He does know this: it’s worth going to The Border again, and again, and again, to see Marinette with the life in her hands and the flowers in her curls.

He doesn't go every day at first; that would be desperate, and he knows better. He knows patience. And it’s easy to keep his distance anyway, to nudge her from afar and make his presence known every so often with little more than the pluck of a few strings. It’s worth the way she meets his eyes in the middle of the day, when the sun leaves her bittersweet and the flowers and fruits seem to do little to console her. Everything in the way she carries herself, from the pastel colors of the robes she gathers around herself to the almost-perpetual apple blush that lives in her cheeks to the effortless way she kneels and moves around the meadow, screams of curiosity. Betrays intrigue. Tells him she’s looking for a moment to toe the line, because all this distance and giggling is getting monotonous no matter how many colors she can blend together.

There’s nothing wishful to think about it. Nothing to doubt. Wordless observation always lends itself to spotting these sorts of nuances.

But the more he sees of her, the more he wants to see her. And the more he finds himself toeing lines, to. Just for a few moments a day. Just to play a song after the sun passes her over.

It’s the day she comes alone that has his stomach churning—which until now was something he thought only mortals were capable of. And if she’s come to see him, and him alone, she makes no indication of it, and looks much more like she’s come to find peace of her own, or create it herself. And if there’s one thing he knows, from observation alone, it’s that she could create most anything, if it could please her.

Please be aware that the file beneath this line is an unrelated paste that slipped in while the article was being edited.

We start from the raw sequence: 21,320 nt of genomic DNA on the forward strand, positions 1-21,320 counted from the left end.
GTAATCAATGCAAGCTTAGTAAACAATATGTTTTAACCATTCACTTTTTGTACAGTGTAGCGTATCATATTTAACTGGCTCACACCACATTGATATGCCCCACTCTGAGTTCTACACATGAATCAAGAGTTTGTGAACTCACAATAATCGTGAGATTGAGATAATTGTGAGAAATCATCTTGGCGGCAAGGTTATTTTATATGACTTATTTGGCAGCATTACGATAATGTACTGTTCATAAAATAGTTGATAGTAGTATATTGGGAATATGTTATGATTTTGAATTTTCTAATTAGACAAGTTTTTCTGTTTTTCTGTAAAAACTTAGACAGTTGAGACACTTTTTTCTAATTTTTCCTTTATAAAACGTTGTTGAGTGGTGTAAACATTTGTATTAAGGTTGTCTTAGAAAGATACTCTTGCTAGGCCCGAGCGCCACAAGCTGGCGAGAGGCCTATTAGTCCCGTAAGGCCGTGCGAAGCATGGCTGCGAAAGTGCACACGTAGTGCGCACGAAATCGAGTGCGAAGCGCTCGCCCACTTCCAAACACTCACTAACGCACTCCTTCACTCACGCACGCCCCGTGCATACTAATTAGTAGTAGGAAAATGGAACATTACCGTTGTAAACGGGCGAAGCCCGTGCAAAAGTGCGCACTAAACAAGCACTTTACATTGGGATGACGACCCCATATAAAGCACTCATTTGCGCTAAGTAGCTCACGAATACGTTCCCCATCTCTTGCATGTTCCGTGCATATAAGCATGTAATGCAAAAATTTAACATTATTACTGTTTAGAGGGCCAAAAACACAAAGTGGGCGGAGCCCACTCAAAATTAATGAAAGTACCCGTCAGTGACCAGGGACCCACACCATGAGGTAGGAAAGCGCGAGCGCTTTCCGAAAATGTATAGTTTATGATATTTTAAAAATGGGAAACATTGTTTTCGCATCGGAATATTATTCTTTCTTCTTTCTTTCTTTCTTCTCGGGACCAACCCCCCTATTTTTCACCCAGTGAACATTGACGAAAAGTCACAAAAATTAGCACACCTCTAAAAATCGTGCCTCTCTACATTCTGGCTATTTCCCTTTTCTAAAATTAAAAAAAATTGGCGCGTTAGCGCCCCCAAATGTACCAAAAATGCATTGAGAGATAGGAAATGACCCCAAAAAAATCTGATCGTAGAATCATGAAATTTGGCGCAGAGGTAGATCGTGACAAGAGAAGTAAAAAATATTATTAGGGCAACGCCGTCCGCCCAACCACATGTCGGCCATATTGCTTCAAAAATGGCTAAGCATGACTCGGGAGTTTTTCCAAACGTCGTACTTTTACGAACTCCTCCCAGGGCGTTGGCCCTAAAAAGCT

She makes her place in the grass, tends to the flowers around her and tucked in her hair, takes in the touch and the scent of them like she’s never seen them before. She looks to the sun when it calls to her, and when she smiles her whole face shines far more brightly than he knows it ever could. Two fingers touch her lips, like she’s considering blowing a kiss toward the sky—and she holds back, and her hands slip down to her lap again, and she sighs. And for someone who’s nearly tuned out the moans and cries and pleas of the dead after all these ages, Luka would swear it’s the saddest thing he’d ever heard.

Then she pauses, and begins to braid her hair, and she hums to herself. And for the first time that he’s at least aware of, his breath catches, and his grip on his lyre tightens.